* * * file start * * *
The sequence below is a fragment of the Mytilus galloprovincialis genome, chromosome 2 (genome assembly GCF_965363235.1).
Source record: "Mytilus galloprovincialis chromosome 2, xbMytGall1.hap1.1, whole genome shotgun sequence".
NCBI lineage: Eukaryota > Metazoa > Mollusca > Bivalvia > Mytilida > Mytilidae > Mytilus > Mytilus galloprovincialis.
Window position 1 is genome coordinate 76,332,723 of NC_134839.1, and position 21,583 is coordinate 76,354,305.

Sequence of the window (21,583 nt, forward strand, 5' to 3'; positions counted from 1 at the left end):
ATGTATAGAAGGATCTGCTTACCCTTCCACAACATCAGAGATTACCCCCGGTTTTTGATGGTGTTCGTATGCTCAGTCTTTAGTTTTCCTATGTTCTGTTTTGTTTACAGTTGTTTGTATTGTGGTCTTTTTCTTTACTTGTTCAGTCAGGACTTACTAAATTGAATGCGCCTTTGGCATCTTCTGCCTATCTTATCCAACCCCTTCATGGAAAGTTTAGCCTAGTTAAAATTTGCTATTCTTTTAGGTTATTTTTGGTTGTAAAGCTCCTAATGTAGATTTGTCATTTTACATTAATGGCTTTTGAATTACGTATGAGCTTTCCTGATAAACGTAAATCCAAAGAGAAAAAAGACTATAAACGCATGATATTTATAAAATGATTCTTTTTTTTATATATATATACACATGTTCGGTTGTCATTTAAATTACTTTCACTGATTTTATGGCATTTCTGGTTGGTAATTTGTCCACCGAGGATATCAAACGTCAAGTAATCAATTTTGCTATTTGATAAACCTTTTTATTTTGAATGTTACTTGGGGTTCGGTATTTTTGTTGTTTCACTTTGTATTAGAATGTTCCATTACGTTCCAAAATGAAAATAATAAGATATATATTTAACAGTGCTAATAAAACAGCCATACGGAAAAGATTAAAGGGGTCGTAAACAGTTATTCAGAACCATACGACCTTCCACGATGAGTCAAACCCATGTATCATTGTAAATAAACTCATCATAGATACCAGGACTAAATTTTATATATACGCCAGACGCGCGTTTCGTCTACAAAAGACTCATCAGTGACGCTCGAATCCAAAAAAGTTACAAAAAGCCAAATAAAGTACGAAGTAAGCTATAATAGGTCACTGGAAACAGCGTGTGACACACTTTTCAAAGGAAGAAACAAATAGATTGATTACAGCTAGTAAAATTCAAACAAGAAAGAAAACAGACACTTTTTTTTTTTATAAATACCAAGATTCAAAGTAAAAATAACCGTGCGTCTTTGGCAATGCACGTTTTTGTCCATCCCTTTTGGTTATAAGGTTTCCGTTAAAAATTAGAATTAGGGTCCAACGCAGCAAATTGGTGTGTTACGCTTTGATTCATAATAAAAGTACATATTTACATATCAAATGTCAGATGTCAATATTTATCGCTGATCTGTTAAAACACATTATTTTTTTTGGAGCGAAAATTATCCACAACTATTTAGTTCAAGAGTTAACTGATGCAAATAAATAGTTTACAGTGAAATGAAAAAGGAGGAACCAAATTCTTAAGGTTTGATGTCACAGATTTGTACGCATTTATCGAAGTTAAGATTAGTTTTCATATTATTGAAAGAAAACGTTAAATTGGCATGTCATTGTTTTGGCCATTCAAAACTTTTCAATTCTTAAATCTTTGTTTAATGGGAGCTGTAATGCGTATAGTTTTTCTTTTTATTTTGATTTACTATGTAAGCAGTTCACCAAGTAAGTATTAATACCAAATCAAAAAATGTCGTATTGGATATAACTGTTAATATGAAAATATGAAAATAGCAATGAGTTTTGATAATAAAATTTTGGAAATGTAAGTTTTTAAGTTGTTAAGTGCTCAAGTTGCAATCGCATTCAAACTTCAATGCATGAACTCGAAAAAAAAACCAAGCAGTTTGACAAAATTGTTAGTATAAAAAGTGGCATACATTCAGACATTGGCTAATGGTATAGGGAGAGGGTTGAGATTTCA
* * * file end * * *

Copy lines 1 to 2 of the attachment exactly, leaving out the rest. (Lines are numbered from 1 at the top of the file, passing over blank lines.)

The sequence below is a fragment of the Mytilus galloprovincialis genome, chromosome 2 (genome assembly GCF_965363235.1).
Source record: "Mytilus galloprovincialis chromosome 2, xbMytGall1.hap1.1, whole genome shotgun sequence".